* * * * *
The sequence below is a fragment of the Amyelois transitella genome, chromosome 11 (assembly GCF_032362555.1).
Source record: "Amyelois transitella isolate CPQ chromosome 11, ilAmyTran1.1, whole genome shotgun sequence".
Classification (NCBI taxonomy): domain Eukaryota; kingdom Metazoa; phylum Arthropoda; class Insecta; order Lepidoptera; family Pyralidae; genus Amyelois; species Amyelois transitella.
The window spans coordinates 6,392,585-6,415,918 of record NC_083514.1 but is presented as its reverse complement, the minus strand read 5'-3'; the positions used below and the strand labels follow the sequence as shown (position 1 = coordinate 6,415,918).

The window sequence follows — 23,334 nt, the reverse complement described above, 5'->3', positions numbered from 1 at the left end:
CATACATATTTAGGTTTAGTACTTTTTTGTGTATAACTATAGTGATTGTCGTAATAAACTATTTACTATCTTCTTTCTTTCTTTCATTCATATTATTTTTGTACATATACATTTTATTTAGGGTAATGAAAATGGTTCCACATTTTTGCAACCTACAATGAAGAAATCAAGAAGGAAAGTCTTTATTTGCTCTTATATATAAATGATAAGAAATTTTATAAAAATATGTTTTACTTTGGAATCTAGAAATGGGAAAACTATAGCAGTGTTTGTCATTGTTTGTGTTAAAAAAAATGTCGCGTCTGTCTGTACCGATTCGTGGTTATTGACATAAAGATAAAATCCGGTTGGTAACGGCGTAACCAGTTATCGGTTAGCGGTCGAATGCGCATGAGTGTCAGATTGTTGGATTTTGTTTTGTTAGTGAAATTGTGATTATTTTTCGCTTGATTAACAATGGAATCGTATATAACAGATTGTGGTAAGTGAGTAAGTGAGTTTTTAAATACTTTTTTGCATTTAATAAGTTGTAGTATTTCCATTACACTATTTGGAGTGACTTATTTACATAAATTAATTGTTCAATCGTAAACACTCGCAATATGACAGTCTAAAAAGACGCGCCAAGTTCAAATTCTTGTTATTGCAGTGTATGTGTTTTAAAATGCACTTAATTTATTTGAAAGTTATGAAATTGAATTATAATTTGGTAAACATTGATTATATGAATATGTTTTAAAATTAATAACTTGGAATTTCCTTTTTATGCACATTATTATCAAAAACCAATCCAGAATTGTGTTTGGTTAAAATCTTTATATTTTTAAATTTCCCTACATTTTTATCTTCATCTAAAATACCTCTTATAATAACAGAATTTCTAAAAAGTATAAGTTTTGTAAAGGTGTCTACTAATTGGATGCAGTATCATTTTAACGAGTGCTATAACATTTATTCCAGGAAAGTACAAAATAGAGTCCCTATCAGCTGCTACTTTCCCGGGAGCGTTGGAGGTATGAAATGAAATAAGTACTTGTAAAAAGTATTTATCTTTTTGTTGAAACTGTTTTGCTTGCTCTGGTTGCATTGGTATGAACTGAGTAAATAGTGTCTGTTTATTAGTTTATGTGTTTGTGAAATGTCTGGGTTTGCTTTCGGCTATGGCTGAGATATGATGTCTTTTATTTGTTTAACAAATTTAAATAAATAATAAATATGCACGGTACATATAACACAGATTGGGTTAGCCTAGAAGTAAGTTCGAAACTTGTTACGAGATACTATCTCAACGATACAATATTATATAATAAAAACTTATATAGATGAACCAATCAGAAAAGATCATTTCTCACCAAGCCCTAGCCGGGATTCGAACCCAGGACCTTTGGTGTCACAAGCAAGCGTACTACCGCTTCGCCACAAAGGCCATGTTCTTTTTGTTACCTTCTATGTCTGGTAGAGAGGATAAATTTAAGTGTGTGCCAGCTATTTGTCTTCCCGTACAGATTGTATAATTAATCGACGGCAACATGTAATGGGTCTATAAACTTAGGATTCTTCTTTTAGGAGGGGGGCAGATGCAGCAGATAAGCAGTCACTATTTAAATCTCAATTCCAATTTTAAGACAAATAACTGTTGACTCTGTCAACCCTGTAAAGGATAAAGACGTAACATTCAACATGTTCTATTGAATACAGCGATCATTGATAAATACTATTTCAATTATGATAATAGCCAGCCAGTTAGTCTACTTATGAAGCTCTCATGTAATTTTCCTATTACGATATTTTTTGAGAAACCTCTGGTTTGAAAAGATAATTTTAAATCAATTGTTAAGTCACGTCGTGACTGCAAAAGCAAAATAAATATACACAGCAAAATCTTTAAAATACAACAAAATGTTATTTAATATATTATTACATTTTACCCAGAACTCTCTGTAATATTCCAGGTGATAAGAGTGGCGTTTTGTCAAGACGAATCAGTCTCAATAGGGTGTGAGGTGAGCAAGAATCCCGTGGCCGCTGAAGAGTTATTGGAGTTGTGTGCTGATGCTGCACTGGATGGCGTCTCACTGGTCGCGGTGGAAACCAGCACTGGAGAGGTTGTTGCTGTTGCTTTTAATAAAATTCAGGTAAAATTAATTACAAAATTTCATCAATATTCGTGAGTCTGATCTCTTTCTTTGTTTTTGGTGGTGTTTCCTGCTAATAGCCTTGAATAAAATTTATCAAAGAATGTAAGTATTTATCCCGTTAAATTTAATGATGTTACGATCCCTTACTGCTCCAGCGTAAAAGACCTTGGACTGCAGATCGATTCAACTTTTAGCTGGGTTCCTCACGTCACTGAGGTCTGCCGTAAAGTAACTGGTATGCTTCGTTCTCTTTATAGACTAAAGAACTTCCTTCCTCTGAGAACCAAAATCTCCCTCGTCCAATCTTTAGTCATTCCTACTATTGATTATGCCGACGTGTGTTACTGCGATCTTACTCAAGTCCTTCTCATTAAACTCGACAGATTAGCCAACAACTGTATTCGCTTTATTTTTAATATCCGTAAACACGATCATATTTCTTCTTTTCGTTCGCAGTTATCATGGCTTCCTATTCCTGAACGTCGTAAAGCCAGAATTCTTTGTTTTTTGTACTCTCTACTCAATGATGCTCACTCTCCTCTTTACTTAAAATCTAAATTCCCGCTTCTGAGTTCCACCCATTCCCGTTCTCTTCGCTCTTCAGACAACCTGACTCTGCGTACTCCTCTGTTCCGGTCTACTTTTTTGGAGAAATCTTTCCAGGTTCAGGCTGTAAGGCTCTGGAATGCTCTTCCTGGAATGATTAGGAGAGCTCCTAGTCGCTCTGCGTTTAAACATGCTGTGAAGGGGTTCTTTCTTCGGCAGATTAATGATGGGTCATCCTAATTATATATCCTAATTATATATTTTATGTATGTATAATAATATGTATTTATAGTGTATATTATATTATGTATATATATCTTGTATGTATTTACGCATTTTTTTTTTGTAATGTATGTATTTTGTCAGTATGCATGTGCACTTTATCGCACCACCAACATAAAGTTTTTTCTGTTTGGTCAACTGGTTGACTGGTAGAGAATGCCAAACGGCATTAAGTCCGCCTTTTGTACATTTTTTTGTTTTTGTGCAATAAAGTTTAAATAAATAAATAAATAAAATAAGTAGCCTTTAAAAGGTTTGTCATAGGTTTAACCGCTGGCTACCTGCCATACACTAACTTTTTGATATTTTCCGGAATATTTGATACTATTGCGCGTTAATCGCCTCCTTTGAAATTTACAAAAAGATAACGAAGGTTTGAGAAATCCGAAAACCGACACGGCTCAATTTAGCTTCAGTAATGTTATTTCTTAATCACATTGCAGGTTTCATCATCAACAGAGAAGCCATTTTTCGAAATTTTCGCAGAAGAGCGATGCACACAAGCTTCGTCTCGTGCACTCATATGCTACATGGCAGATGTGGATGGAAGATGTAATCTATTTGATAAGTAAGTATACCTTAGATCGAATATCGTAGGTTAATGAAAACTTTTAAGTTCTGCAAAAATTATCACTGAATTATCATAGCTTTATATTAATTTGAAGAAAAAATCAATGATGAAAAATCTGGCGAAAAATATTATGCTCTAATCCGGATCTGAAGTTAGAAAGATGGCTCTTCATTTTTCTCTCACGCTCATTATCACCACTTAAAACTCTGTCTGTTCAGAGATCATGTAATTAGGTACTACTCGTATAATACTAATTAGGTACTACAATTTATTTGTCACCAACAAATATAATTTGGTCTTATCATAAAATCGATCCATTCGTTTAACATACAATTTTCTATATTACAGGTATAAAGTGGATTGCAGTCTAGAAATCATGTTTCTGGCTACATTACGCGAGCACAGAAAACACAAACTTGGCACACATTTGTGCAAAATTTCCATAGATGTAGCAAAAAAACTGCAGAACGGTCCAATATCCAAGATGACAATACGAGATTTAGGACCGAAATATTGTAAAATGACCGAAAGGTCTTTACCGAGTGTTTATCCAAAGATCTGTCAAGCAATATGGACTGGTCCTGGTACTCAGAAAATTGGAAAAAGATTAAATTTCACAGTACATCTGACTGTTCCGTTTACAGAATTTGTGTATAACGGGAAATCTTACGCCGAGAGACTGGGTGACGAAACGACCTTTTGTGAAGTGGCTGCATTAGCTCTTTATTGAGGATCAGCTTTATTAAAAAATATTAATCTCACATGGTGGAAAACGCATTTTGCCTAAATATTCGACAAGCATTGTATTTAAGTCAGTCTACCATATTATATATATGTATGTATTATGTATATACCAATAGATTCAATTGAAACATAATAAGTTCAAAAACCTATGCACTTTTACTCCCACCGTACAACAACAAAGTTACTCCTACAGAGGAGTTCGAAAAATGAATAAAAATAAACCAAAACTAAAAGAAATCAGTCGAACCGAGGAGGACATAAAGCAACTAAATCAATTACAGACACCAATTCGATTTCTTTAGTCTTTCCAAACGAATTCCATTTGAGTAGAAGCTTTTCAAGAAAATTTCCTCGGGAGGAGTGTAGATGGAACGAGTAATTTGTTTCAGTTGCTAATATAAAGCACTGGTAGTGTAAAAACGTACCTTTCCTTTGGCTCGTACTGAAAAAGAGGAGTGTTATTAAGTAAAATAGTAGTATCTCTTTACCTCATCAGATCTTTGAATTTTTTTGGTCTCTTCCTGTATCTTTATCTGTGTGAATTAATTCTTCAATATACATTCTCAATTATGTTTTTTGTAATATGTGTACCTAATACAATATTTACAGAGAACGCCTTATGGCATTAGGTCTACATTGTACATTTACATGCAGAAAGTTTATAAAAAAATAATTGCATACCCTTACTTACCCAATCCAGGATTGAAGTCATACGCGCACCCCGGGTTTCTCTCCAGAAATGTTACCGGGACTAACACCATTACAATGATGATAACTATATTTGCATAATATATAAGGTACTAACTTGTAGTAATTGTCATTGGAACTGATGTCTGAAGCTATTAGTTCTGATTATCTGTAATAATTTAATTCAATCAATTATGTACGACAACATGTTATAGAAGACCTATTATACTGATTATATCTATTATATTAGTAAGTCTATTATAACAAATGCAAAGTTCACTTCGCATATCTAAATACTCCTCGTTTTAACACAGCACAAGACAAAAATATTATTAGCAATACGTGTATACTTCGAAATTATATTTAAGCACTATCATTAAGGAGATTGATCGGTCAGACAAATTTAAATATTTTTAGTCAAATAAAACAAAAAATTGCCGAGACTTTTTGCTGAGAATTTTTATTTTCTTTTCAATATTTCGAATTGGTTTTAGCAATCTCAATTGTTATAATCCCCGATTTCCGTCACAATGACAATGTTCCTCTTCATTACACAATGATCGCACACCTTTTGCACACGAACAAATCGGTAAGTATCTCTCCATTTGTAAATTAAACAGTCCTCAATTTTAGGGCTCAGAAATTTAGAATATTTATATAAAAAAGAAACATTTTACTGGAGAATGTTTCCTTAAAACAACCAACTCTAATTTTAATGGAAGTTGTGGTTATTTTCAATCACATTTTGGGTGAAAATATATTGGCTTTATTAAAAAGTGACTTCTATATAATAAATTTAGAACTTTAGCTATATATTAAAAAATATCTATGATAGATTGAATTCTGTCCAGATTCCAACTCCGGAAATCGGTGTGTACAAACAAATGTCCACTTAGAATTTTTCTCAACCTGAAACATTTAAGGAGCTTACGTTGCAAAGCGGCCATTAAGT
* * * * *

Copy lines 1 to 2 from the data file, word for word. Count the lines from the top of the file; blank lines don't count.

The sequence below is a fragment of the Amyelois transitella genome, chromosome 11 (assembly GCF_032362555.1).
Source record: "Amyelois transitella isolate CPQ chromosome 11, ilAmyTran1.1, whole genome shotgun sequence".